One could even get more precise and ask a vet to delineate if she/he was in the field or not. There were some vets who extended their enlistments once "in country" so that they would not have to go into the bush. One good friend who did that, had a complete break down when he returned home as he felt shame for having taken that route.
    Then there were those veterans who served all over the globe and in the states during the era. I have talked to veterans who were stationed in places other than Nam who do not consider themselves veterans. On the other hand, as a veterans' counselor, I had a female air force vet who came to me crying as she was not considered a veteran by her peers as she had not left her airbase in the states. Through tears, she sobbed, "...all the vets who went to Nam will not recognize my service, Jim.... for two years I took bodies out of body bags returning from Viet Nam, DON'T TELL ME I AM NOT A VIET NAM VET!."
    Additionally, Mr. Haberman does not understand, certain reservists did get activated to go to Viet Nam or other duty stations. I know, the Navy had many reservists in country, especially Sea Bees.
    Lastly, I wish to say, that as much as Mr. Haberman's time in Germany was uneventful, this was not true for many others that served in other posts not in Viet Nam. Not too many know, that naval forces would engage in harassing and hostile actions and that there were times when such actions resulted in their being tense situations when one thought, as one of my senior officers said, "... we finally are going after the Ruskies..."
    When I identify, as a veteran, I always say, I did not go to Viet Nam but I do have "war stories" to tell and I still have nightmares about experiences during my time in the Navy.
    In the post WW II world, wearing a uniform of the armed forces of the United States puts one in the bulls eye in many parts of the world.
    When we went on liberty in ports in Muslim countries we were told to use the "buddy system" and stay with at least one other sailor, as there was concern that American sailors would be targeted by locals who did not appreciate America's foreign policy. We were even asked to wear our Navy uniforms instead of civilian clothes, as the local police said, if we got shot, then they would know enough to take us back to our ship.
    Sadly, the divisions that were so apparent thirty years ago are still extant. I fear that one of the tragic consequences of this ongoing strife about who served where is that there is no unified voice for Viet Nam Era veterans and consequently many still suffer without the help they deserve no matter where they served.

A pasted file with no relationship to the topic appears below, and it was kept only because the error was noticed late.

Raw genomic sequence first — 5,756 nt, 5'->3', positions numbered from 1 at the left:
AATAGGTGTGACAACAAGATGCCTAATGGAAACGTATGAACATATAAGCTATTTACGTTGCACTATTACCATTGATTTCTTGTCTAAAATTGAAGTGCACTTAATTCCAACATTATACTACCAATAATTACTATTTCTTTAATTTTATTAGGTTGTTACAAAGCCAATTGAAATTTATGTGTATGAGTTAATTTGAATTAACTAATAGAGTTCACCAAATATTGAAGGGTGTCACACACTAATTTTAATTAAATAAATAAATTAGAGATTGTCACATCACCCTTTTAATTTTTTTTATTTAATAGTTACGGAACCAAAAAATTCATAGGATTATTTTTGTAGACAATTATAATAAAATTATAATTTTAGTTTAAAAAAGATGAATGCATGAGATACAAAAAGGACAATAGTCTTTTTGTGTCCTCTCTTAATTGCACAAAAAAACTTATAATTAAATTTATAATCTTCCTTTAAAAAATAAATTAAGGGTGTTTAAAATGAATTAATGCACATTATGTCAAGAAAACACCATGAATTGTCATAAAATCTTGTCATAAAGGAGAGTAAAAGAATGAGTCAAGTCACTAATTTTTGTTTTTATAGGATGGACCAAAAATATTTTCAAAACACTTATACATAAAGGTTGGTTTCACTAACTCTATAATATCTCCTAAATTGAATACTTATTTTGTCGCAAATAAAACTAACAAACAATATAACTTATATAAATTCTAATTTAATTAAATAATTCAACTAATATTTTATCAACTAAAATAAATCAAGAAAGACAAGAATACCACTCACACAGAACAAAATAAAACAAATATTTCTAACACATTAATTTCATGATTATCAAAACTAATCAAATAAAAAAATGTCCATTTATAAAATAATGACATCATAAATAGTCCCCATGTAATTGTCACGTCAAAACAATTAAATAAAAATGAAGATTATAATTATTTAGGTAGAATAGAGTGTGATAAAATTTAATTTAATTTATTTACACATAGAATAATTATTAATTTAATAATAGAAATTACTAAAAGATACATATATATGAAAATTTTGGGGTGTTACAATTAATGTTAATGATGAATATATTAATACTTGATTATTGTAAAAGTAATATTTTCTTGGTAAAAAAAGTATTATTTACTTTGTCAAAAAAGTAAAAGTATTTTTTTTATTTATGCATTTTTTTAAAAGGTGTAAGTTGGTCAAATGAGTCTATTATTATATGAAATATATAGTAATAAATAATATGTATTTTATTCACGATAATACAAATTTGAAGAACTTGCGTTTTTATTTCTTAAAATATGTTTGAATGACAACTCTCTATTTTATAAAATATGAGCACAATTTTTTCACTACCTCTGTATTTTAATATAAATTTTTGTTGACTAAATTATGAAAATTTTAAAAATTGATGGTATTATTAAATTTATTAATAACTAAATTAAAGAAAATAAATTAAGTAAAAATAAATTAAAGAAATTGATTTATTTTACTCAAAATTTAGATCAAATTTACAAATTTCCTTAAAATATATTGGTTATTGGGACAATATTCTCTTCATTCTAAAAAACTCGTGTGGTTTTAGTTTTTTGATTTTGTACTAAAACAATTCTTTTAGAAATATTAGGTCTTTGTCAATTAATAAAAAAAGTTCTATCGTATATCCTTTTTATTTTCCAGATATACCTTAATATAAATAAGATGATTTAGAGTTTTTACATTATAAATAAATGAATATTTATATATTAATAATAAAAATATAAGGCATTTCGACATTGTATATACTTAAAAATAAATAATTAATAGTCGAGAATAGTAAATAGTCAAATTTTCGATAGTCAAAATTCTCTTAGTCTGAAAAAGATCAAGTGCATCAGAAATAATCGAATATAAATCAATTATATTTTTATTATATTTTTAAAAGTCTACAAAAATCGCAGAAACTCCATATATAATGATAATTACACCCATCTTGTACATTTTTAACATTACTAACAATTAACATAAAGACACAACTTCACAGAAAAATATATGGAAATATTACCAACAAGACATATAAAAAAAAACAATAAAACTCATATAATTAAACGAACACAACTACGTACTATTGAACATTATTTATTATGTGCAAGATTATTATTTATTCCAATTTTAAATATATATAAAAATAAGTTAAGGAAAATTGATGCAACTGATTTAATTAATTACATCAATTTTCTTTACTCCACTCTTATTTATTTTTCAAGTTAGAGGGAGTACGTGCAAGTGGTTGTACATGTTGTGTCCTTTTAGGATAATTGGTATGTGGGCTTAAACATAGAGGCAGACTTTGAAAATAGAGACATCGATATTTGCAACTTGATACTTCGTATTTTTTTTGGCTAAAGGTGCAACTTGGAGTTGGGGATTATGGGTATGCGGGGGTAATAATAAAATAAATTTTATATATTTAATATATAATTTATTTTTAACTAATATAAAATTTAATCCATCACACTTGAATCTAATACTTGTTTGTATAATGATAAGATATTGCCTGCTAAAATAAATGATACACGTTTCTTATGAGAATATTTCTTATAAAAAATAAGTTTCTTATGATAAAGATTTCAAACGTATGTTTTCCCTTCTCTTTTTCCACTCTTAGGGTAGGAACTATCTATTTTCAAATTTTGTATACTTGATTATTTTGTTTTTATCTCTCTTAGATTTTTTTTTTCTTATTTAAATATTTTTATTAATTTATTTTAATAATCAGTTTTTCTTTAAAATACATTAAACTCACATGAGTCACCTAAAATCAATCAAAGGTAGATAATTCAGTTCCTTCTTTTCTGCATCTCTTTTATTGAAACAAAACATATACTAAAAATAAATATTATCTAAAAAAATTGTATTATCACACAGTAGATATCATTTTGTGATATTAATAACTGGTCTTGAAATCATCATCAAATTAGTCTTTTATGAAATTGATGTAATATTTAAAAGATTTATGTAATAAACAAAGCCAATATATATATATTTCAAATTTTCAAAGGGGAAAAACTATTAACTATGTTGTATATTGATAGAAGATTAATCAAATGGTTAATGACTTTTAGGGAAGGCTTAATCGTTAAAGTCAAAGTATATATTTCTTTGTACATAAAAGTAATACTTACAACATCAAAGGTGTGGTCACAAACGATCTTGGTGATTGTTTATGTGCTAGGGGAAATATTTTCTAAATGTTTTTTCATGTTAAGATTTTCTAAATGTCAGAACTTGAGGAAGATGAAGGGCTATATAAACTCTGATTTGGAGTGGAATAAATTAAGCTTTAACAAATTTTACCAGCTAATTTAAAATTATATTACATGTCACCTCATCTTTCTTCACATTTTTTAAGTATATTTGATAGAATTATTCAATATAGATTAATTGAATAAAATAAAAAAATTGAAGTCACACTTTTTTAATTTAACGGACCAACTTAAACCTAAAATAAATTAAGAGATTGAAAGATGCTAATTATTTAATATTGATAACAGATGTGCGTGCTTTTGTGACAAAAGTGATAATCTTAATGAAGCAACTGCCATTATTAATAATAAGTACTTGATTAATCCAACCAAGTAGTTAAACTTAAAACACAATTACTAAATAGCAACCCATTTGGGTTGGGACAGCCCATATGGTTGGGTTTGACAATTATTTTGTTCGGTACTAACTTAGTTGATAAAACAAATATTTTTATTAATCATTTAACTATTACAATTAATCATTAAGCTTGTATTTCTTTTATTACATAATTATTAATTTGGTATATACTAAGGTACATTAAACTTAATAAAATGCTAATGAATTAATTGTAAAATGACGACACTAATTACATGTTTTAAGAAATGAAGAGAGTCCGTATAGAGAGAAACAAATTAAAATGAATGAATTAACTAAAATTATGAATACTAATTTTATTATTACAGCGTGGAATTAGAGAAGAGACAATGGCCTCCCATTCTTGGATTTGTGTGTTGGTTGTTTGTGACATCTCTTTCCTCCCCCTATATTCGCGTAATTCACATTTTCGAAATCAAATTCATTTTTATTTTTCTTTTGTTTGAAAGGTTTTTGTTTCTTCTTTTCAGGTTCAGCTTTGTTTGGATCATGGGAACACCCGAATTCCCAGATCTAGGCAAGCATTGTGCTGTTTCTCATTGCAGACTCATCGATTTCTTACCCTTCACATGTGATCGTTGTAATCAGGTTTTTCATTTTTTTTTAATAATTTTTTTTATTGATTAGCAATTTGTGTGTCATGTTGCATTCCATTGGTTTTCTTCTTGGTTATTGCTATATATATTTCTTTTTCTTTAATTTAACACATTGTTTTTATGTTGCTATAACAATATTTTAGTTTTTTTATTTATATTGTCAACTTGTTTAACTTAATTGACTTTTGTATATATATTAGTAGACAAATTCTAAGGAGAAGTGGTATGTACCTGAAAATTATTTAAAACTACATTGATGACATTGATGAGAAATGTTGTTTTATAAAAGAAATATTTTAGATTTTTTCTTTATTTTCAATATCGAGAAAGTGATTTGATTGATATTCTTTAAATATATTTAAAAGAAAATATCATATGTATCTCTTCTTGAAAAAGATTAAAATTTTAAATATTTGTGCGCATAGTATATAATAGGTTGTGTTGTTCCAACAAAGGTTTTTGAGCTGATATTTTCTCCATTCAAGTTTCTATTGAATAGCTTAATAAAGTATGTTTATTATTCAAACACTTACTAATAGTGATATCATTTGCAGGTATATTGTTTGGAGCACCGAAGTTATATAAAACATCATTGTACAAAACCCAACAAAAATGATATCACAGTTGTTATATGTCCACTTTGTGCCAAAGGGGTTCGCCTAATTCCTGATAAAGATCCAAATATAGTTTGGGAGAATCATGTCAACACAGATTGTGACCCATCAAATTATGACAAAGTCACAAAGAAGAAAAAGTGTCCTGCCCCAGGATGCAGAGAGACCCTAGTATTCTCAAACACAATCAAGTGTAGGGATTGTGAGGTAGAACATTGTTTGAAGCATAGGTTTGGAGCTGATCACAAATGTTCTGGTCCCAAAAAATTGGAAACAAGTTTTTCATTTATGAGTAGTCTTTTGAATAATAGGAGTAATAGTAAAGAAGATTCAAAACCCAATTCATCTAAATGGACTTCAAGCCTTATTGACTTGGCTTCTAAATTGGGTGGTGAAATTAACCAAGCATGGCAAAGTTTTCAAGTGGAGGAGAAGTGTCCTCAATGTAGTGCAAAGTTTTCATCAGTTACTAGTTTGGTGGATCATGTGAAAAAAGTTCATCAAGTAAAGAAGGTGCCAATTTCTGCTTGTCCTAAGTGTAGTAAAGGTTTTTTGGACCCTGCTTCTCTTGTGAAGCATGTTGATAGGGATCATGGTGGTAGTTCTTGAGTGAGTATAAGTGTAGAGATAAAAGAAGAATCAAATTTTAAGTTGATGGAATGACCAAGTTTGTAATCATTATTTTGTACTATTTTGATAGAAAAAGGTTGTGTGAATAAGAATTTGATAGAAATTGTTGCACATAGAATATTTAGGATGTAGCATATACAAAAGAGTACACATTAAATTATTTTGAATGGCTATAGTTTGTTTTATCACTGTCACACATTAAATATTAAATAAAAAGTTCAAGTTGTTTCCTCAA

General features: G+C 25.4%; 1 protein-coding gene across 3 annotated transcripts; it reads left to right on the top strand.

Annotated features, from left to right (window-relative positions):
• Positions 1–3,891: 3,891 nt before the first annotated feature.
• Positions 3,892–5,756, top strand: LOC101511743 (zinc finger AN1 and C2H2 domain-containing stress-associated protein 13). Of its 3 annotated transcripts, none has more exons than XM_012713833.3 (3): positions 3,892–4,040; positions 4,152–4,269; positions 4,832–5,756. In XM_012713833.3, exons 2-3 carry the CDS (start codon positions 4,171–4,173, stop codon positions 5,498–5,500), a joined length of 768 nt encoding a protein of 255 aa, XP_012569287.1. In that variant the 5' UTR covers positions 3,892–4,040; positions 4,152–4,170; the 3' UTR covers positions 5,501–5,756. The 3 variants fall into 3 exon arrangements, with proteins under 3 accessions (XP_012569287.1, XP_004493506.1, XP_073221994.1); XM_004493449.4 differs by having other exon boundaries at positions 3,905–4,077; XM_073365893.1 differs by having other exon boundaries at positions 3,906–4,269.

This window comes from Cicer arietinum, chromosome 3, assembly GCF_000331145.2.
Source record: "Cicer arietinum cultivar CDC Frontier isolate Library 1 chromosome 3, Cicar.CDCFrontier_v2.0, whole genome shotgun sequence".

51. While I find Blumenthal's statements troubling, I try to keep in mind that he is running for the office of US Senator from Connecticut. It seems the Times is more concerned over a few statements made for whatever reasons by Blumenthal. More concerned than they were with a President whose service was spotty at best and a war mongering VP who was given five deferments and stated that he had other priorities at the time.

    A lot of us did. But we had no other option than to answer the letter that read "Greetings, from the President of the United States.".

    More than three million of us have struggled with the effects of that war for almost forty years. We've either learned to live with it, or fight our demons each night as we try to sleep. We all have to answer for those times, those who served, those who evade as well as those who demonstrated to end the war. We all had our reasons for doing what we did. 99% of each group acted honorably.

    It's time to put it behind us. and if one man has to answer, then everyone must. For the times to be on a political witch hunt with two more unpopular wars raging, two wars which the Times seemed to be pushing for, we need to focus on the men who are in harms way today.

    I've made my peace with war. I thought my country had too. I guess I was wrong, again.

  52. Directed to #23, Stephen F. McPherson, MAJ (Ret.), USAR:

    I apologize to you for all of my fellow Americans who were rude and disrespectful regarding your service in duty to our country. I truly regret that you, and any other service persons who served in the Vietnam War were victims of any type of abuse when you returned home.

    I protested the Vietnam War every chance I could and in any non-violent manner possible. I wrote letters constantly to my representative, my senators, the Presidents and all their administrations. But I never once thought that it was my part to dishonor anyone who returned from the conflict and I surely didn't. I never once became confused by who endorsed and profited by the Vietnam War and I never forgave them. It was only those people who opted out because of 'more pressing agendas' whom I still distrust, disrespect and would like to see get exactly what they deserve for wasting the lives of so many Americans in the war they created.

    It is a shame on all Americans everywhere, whenever they endorse any type of conflict based on the words of a politician who evaded the draft or has never served their country. And, no, serving in a political office of any title does not offset the intent to duck one's responsibility for war, regardless of gender or age. Politicians endorse and make war, military personnel follow orders, reactionaries only need to find a victim and anyone will do.